Submitted by Taps Coogan on the 2nd of April 2019 to The Sounding Line.
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As the UK continues to debate remaining in a permanent customs union with the EU, it is worth taking a moment to reflect on the UK’s already lengthy experience inside a customs union with the EU.
From the UK’s perspective, the primary selling point of being in a customs union is to secure tariff free access for its goods exports to the EU. As a general rule, the EU customs union does not apply to services. If the UK were outside the customs union, its service exports to the EU would not be significantly impacted.
The following charts and statistics are based on data from the UK Office of National Statistics (ONS) and cover 20 years from 1998 through 2017. The figures are adjusted for inflation using the ONS trade deflator data series.
1.) Since 1998, the UK’s exports outside the EU have grown faster than its exports inside the EU. This is true for both goods and services. In fact, the UK’s exports of goods to the EU customs union have grown by only 0.2% per year.
6.) Goods exports to the EU customs union are basically the only part of the UK’s trade complexion that have almost entirely stagnated since 1998. These goods exports are also the only part governed by the EU customs union.
1.) As a result, most of the UK’s exports are now sent outside the EU and the EU customs union. This is true for both goods and services.
2.) The UK’s trade deficit in goods with the EU customs union is -£ 95 billion a year, over twice the size of its goods trade deficit with the rest of the world, +£ 42 billion. Its trade surplus in services with the EU (+£ 36 billion ) is less than half as large as with the rest of the world, +£ 78 billion. As a result, the UK runs a +£ 35.6 billion goods and services trade surplus outside the EU and a -£ 58.3 billion trade deficit with the EU.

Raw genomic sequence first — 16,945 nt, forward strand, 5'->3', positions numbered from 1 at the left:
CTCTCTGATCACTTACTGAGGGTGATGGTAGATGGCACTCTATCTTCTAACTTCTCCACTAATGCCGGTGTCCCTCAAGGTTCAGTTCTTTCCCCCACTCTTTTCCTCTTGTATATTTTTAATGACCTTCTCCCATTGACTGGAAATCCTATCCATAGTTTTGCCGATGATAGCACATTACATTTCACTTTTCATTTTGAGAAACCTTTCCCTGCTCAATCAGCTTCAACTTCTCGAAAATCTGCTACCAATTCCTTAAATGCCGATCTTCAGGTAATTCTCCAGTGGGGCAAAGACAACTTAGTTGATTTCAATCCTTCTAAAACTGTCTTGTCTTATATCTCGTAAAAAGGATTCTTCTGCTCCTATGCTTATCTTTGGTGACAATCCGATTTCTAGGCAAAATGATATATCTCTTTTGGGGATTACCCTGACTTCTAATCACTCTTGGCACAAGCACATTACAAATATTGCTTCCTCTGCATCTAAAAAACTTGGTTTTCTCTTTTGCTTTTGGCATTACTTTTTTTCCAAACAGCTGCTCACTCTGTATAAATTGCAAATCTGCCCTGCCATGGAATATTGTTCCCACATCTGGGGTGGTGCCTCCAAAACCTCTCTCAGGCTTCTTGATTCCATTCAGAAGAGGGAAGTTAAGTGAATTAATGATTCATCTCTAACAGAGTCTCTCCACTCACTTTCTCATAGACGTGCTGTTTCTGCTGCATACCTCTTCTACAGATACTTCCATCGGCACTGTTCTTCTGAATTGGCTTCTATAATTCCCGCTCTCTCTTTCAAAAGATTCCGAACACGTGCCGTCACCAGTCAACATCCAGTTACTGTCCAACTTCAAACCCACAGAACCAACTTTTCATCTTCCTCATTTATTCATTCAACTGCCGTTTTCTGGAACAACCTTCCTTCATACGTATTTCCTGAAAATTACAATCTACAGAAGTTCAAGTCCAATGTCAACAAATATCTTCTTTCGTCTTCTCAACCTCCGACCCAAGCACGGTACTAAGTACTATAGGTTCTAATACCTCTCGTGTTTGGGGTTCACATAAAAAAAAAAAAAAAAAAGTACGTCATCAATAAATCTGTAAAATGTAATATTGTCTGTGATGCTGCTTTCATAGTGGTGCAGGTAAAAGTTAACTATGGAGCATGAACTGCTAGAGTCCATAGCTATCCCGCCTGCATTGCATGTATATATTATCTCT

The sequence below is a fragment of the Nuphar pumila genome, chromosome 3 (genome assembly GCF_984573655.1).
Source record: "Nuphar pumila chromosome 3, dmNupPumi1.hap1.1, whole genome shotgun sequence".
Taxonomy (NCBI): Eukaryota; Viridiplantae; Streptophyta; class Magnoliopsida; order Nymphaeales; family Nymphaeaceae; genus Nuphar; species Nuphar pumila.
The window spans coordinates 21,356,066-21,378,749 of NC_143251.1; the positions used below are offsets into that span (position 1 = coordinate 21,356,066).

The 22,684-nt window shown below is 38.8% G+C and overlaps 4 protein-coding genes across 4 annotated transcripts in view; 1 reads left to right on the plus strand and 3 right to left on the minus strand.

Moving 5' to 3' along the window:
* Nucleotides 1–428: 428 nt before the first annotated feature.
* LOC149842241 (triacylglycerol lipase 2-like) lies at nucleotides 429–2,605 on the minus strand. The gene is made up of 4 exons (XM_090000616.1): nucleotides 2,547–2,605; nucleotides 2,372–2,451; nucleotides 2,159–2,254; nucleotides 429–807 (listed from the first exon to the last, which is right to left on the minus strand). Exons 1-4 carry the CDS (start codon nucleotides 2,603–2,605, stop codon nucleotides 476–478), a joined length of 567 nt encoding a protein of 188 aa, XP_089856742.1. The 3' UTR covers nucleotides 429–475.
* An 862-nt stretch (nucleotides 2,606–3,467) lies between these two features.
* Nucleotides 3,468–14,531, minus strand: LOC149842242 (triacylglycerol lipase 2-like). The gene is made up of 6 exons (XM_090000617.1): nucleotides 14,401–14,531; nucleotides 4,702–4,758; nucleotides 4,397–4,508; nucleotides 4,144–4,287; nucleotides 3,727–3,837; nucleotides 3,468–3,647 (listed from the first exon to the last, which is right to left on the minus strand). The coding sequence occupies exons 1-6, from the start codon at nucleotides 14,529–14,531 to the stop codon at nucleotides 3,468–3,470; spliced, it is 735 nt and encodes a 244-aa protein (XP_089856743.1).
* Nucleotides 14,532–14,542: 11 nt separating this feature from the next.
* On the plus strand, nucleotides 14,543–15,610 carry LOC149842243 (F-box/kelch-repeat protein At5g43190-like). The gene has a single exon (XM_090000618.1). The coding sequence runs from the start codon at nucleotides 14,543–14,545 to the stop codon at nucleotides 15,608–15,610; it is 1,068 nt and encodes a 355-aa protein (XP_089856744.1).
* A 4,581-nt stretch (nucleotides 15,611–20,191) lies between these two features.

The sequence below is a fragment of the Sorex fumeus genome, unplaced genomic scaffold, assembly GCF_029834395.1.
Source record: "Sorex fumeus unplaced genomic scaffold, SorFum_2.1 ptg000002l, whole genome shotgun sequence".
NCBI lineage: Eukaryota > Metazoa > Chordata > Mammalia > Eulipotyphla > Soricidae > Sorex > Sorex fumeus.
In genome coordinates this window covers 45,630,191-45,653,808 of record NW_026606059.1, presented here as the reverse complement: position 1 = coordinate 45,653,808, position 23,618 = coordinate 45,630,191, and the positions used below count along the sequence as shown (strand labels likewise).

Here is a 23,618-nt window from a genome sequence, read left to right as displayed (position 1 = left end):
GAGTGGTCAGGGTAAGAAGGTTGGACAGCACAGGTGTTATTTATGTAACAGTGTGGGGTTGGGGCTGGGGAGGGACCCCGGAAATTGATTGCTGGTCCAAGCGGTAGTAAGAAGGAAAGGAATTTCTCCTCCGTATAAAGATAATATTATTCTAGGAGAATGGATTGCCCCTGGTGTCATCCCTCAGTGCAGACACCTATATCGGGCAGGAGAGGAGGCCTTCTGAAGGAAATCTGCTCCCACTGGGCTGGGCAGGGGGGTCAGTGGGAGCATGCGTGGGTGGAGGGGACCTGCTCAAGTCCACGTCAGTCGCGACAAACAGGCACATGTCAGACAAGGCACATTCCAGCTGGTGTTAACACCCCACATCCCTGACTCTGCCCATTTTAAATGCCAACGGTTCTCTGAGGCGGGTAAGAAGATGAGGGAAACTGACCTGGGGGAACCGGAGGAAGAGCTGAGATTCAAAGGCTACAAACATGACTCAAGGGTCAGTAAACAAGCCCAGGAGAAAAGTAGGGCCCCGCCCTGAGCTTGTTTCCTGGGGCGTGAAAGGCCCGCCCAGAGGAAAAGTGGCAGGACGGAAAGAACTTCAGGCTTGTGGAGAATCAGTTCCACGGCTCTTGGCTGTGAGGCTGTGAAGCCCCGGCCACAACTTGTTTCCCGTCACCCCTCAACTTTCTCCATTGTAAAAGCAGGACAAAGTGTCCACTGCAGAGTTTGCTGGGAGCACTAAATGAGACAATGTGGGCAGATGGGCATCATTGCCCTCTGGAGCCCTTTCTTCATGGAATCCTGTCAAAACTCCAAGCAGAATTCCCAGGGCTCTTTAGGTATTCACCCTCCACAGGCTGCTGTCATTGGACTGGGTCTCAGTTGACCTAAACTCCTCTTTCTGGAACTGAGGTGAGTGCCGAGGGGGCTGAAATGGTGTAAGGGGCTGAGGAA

5.) While the UK’s exports to the EU customs union have grown at a very low 0.2% annual rate since 1998, its goods imports from the EU customs union have grown at a robust 3.2% per year.
3.) The vast majority of the UK’s fast growing and large trade outside the EU is governed by WTO trade rules (85.1% for services and 72.9% for goods).
4.) Motor vehicle exports to the EU customs union have fallen from 73.5% of the UK’s auto exports in 1998 to just 44.7% in 2017. Meanwhile, imports from the EU have stayed nearly constant at over 80%. The UK runs an auto-sector trade surplus outside the EU customs union yet a large deficit with the EU customs union.
5.) In not a single one of the UK’s largest goods sectors have exports to the EU customs union grown relative to exports outside the EU customs union since 1998.
In theory, the selling point of an EU customs union is in helping the UK export more goods to the EU. In reality, the last 20 years have seen the UK’s goods exports to the EU customs union almost completely stagnate while its imports from the EU customs union have surged. Meanwhile, its goods and services exports outside the EU customs union have grown rapidly. There is simply no case to make that the EU customs union is helping the UK grow its exports. To the contrary, it appears that the EU customs union is simply allowing for higher levels of imports of the very goods that the UK is trying to export.
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